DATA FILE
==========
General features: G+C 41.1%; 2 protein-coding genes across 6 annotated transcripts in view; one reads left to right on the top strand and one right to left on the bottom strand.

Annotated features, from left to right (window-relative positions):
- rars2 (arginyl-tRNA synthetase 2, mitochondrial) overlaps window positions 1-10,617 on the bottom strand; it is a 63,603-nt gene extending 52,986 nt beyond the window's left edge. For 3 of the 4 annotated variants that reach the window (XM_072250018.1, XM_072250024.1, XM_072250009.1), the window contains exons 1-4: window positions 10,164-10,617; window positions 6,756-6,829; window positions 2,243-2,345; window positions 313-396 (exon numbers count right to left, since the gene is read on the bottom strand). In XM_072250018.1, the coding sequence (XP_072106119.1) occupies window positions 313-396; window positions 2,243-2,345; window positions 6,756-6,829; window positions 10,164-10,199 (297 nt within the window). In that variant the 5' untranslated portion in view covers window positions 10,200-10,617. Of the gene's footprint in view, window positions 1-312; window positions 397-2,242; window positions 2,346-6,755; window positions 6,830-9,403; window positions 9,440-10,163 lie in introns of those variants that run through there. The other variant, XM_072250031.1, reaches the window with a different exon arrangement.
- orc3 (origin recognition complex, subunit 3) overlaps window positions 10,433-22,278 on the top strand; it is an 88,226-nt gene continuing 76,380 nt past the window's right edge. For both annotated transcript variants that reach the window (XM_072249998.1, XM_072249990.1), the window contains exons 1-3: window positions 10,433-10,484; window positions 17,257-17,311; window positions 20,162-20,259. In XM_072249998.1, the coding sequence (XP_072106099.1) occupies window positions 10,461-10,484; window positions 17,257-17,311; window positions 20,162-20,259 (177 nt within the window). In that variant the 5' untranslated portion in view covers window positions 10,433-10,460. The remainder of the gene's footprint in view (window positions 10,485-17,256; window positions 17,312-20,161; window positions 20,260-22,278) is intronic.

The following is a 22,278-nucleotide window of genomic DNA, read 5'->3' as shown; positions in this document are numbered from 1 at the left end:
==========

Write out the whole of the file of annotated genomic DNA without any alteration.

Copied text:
General features: G+C 41.1%; 2 protein-coding genes across 6 annotated transcripts in view; one reads left to right on the top strand and one right to left on the bottom strand.

Annotated features, from left to right (window-relative positions):
- rars2 (arginyl-tRNA synthetase 2, mitochondrial) overlaps window positions 1-10,617 on the bottom strand; it is a 63,603-nt gene extending 52,986 nt beyond the window's left edge. For 3 of the 4 annotated variants that reach the window (XM_072250018.1, XM_072250024.1, XM_072250009.1), the window contains exons 1-4: window positions 10,164-10,617; window positions 6,756-6,829; window positions 2,243-2,345; window positions 313-396 (exon numbers count right to left, since the gene is read on the bottom strand). In XM_072250018.1, the coding sequence (XP_072106119.1) occupies window positions 313-396; window positions 2,243-2,345; window positions 6,756-6,829; window positions 10,164-10,199 (297 nt within the window). In that variant the 5' untranslated portion in view covers window positions 10,200-10,617. Of the gene's footprint in view, window positions 1-312; window positions 397-2,242; window positions 2,346-6,755; window positions 6,830-9,403; window positions 9,440-10,163 lie in introns of those variants that run through there. The other variant, XM_072250031.1, reaches the window with a different exon arrangement.
- orc3 (origin recognition complex, subunit 3) overlaps window positions 10,433-22,278 on the top strand; it is an 88,226-nt gene continuing 76,380 nt past the window's right edge. For both annotated transcript variants that reach the window (XM_072249998.1, XM_072249990.1), the window contains exons 1-3: window positions 10,433-10,484; window positions 17,257-17,311; window positions 20,162-20,259. In XM_072249998.1, the coding sequence (XP_072106099.1) occupies window positions 10,461-10,484; window positions 17,257-17,311; window positions 20,162-20,259 (177 nt within the window). In that variant the 5' untranslated portion in view covers window positions 10,433-10,460. The remainder of the gene's footprint in view (window positions 10,485-17,256; window positions 17,312-20,161; window positions 20,260-22,278) is intronic.

The following is a 22,278-nucleotide window of genomic DNA, read 5'->3' as shown; positions in this document are numbered from 1 at the left end: